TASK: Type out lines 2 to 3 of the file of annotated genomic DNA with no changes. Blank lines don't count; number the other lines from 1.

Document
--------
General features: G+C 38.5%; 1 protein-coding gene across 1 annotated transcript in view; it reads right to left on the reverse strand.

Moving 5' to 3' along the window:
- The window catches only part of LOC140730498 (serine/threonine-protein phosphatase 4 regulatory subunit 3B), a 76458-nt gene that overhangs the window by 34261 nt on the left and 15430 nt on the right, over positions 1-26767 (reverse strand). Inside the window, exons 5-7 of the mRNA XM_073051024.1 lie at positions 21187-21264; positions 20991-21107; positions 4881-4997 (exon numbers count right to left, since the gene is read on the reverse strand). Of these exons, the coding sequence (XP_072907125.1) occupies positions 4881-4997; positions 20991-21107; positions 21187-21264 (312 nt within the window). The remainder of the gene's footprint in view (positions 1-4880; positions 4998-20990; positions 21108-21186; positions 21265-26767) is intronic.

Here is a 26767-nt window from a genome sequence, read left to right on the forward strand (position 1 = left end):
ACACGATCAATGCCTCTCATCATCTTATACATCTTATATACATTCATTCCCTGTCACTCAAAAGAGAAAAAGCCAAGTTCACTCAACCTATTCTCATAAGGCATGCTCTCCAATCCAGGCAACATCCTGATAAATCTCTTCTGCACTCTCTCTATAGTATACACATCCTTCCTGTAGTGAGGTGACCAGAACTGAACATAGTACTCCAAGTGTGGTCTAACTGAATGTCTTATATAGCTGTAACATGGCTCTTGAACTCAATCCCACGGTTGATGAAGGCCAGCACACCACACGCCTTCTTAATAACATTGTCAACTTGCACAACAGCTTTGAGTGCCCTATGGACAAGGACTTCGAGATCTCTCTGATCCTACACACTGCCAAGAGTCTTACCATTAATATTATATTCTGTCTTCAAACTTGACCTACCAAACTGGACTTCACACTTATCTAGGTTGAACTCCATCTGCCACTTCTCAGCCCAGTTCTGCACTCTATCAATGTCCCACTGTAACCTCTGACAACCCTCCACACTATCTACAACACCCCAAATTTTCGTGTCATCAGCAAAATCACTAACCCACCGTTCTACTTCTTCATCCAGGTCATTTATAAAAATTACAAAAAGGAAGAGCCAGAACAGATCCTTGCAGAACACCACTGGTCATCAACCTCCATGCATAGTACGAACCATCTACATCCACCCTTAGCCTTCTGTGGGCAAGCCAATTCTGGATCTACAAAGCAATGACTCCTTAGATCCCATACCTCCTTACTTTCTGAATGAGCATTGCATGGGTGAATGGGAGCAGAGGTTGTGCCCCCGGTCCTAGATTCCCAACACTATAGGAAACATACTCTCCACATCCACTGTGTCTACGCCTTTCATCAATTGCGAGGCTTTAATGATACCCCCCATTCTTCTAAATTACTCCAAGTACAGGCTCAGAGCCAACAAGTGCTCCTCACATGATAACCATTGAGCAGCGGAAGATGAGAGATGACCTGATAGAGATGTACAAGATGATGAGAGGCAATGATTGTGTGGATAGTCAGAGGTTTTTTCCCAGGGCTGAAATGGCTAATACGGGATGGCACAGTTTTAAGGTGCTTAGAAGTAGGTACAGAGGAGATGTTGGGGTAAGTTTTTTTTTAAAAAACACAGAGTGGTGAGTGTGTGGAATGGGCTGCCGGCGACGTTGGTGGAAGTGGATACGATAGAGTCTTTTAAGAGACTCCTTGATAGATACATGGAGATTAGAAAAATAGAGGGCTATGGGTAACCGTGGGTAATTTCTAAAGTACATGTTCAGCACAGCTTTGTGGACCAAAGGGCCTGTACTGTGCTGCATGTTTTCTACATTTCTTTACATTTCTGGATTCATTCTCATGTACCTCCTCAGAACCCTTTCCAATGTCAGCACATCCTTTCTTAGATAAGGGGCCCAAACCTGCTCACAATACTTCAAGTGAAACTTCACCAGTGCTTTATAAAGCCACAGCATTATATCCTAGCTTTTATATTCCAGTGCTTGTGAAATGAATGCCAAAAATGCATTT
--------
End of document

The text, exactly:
Moving 5' to 3' along the window:
- The window catches only part of LOC140730498 (serine/threonine-protein phosphatase 4 regulatory subunit 3B), a 76458-nt gene that overhangs the window by 34261 nt on the left and 15430 nt on the right, over positions 1-26767 (reverse strand). Inside the window, exons 5-7 of the mRNA XM_073051024.1 lie at positions 21187-21264; positions 20991-21107; positions 4881-4997 (exon numbers count right to left, since the gene is read on the reverse strand). Of these exons, the coding sequence (XP_072907125.1) occupies positions 4881-4997; positions 20991-21107; positions 21187-21264 (312 nt within the window). The remainder of the gene's footprint in view (positions 1-4880; positions 4998-20990; positions 21108-21186; positions 21265-26767) is intronic.